Simply put, a resistor is an electronic component connected into an electrical circuit to insert a specific resistance. Resistance is measured in ohms and as per ohms law
, the current through the resistor will be directly proportional to the voltage across it and inversely proportional to the resistance. As the current flows through the resistor, heat is produced which makes the temperature of the resistor to rise above the ambient temperature.
Now whether a particular resistor can be used in a specific electrical circuit is its ability to dissipate the heat generated without physical deterioration and within the temperature limits of that particular circuit.
In some cases the conditions actually encountered deviate from the standard conditions and affect the temperature rise which determines whether that particular resistor can be used or not in a particular application.
- Decide the resistance value required
The following formulae derived from Ohms law can be used for this purpose:R = V/I or I = V/R or V = I x R where,(R is resistance in ohms, V is voltage in volts and I is current in Amperes)
- Decide the watts (Power) to be dissipated by the resistor
W = I² x R or W = V x I or W = V²/R where,(W is Power Rating / Wattage in watts, I is current in Amperes, R is resistance in ohms and V is Voltage in volts.)
Note: Whilst the power rating in watts can be theoretically determined as above, a note of caution is now introduced – It is important that the actual current that will be drawn is used in the determination of the power rating / wattage of the resistor.
Small increases in current or voltage e.g. 20% translate into 44% increase in the power rating / wattage required to dissipate the increased current / voltage within temperature rise limitations. At this point it is also worth mentioning that the designer should also make allowance for the maximum possible line voltage.
- Decide the correct physical size (“watt size”) based on the following parameters: watts, volts, temperature that can be permitted in the particular circuit and mounting consideration.
The wattage rating of a resistor as established under specified standard conditions is defined as “Free Air Rating” (Maximum Power Rating).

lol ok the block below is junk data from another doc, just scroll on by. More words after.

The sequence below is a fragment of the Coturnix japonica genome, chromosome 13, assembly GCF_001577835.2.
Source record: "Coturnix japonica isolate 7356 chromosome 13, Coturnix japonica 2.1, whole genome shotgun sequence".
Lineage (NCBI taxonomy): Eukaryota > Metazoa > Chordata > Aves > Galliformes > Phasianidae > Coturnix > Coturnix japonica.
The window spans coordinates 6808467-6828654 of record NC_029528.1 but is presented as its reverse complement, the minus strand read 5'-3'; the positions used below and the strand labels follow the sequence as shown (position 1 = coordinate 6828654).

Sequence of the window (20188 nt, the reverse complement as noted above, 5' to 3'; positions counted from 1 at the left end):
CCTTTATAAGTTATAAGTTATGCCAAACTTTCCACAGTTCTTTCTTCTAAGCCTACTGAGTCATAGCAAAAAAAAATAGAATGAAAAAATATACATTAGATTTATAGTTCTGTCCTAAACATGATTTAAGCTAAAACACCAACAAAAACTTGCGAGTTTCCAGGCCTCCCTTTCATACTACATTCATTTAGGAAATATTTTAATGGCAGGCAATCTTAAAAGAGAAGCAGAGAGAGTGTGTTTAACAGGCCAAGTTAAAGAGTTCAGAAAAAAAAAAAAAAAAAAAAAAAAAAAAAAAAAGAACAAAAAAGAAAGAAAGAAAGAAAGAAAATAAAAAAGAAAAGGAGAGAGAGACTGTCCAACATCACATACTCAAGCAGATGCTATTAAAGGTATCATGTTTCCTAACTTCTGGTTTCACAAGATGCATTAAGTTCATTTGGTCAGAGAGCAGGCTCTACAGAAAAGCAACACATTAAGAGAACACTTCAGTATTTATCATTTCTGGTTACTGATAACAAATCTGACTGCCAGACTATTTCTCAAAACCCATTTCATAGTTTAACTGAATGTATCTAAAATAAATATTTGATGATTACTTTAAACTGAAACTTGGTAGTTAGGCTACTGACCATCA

The following method is broadly used to determine “Free Air Rating” based on the methods followed by “National Electrical Manufacturers Association” – USA (NEMA), “Underwriters Laboratories Inc.” (UL) and US MIL – R26 – US Military Specification for wirewound resistors
In US MIL – R26, there are mainly 2 broad characteristics of resistor types – characteristic ‘V’ and characteristic ‘U’.
Characteristic ‘V’ resistors are required not to exceed a maximum operating temperature of 350°C, which corresponds to a maximum temperature rise of 325°C at ambient temperature 25°C.
Characteristic ‘U’ resistors are required not to exceed a maximum operating temperature of 275°C, which corresponds to a maximum temperature rise of 250°C with ambient temperature 25°C.
The temperature is normally measured on the body of the resistor, suspended in free still air space with unrestricted circulation of air. When current passes through a resistor, heat is generated and the temperature stabilizes when the sum of heat loss (by termination conduction, radiation and convection)equals the heat input rate (created by passing current proportional to wattage).
By rule of thumb, the larger the resistor, hence greater the area for heat dissipation, the lower the temperature rise.
Having said this, it must be admitted that certain other factors such as thermal conductivity of the ceramic core, type and gauge of resistance wire selected and the heat-sink effect of the type of mounting all influence the selection of a resistor to be considered having “acceptable service life”.
Further consideration must be given in case the resistor will be operated in elevated ambient temperatures higher than 25°C or 30°C and the power rating must be derated as per the derating curve provided with each HTR series.
For the design engineer’s general guidance, we give below the temperature rise that is generally observed on silicon coated axial resistors (ambient temperature of 30°C) at Maximum Power Rating / Free Air Rating
Maximum Power Rating
Temperature Rise on
Body of Resistor
Temperature Rise on
Termination of Resistor
||50°C to 80°C
||60°C to 90°C
||65°C to 95°C
||80°C to 110°C
||100°C to 130°C
||105°C to 135°C